Using Gardening for Language Learning
Tis the season to get those green fingers out and also put in a big focus on your outdoor language learning!
Gardening with children and in our case vegetable gardening can open up a whole new world to language learning. The days are getting longer and the temperatures are finally warming up, and this means more time outside but it also means you can start your vegetable garden planting.
Gardening is an absolutely fabulous way to not only get your children outdoors and see the process of how food that they see in the supermarkets etc lands on our tables, but it is also an fantasic opportunity for language learning.
So what do I mean when I talk about language learning opportunities.
The Planning Phase
So what are you going to grow? This is a great way for your child to think about all the fruits and vegetables that they know. Use this to make some drawing or flashcards of their favourites and start planning what you are going to grow and where. At the same time learn the names of the vegetables.
During this planning phase you can get your children to draw what is going to in each area of the vegetable garden or into which containers etc. You can then ‘test’ your child to see if they remember the names of the various vegetables in both languages.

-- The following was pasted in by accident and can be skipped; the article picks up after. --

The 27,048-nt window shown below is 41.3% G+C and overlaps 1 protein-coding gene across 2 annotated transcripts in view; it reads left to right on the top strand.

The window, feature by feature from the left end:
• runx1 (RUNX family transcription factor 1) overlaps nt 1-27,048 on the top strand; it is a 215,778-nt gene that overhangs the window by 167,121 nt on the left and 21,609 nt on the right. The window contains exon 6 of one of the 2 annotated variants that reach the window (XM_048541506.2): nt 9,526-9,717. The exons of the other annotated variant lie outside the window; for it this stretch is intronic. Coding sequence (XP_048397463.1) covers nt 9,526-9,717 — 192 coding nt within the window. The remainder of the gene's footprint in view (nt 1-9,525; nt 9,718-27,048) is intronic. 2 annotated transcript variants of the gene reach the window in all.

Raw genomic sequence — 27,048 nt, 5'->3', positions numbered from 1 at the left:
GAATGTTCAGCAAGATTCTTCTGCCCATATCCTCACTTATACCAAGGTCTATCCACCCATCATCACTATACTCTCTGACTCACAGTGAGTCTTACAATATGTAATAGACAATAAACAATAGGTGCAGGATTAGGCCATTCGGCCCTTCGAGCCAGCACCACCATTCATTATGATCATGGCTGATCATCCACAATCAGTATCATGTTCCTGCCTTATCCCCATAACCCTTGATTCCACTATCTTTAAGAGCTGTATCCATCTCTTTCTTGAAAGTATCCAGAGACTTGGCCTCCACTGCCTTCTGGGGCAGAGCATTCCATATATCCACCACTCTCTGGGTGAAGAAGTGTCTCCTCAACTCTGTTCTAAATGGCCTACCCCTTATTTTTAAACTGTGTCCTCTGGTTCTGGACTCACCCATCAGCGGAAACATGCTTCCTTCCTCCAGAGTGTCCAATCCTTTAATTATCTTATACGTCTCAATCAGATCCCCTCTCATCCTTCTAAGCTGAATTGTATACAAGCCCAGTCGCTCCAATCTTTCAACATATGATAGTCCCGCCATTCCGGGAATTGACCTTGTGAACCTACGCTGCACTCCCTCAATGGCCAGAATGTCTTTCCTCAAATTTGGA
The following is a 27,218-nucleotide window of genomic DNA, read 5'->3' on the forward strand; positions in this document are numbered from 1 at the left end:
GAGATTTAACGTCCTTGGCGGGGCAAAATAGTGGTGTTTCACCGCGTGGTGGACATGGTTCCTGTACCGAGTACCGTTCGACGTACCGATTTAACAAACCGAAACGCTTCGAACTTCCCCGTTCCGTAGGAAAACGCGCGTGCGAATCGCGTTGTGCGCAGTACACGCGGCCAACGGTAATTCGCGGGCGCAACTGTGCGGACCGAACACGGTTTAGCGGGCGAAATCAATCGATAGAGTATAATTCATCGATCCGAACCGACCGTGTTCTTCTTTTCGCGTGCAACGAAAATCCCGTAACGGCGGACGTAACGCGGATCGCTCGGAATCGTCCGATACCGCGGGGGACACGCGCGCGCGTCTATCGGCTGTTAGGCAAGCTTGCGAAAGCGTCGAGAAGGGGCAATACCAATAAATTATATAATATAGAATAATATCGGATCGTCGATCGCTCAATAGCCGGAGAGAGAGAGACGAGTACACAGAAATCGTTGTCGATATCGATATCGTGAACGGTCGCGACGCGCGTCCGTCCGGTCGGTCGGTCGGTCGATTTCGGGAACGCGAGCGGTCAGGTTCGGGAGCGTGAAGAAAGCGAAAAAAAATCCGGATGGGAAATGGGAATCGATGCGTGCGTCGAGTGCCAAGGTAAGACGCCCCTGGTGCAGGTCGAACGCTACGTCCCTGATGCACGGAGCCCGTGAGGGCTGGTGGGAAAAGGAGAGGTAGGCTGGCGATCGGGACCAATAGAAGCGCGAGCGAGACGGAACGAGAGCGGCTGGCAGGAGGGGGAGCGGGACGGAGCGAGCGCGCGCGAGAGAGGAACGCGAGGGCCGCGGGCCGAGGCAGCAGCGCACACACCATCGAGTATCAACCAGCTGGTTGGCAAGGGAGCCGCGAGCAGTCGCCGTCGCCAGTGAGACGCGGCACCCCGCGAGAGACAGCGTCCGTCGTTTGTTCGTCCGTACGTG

An additional language learning item is of course the colours involved when planning your garden. Red or purple peppers, Green tomates or yellow ones – the learning in the planning phase is all about containing the vocabiulary of the vegetables.
So you now know what and where you are going to plant items, now let’s get to the planting. Here youcan learn the vocabulary for the tools thatyou are going to use for example.
Trowel – die Kelle
Spade – der Spaten
Soil – die Erde
Watering can – die Gießkanne
Wheelbarrow – die Scheibtrue
Water – das Wasser
You can then create short sentences related to the tools and plants that you are going to be using.
So all your plants have been planted and now you need to make sure that they are being fed and watered. Here you can ask some questions;
Is the soil dry?
Are there any dead leaves?
Shall we water the garden?
Can you see any vegetables yet?
Start with some easy yes/no questions and then you can expand to asking for more detailed answers. The key here is to make sure that they can understand all the vocabulary in the sentence in order to answer the questions.
This is of course one of the best parts – reaping the rewards of your hard work. At this phase you will also notice an increased understanding and use of the vocabulary that you have used in order to grow your vegetables – great job!
Gardening is a great way to encourage language learning. The next phase could also be to look at recipes in both languages for the vegetables that you have grown and cook them together- lots of valuable skills to be learnt here.
Check out our Instagram reel with Emily planting her first lettuces of the season. Instagram reel
Hope you have lots of fun integrating gardening into your langauge learning journeys.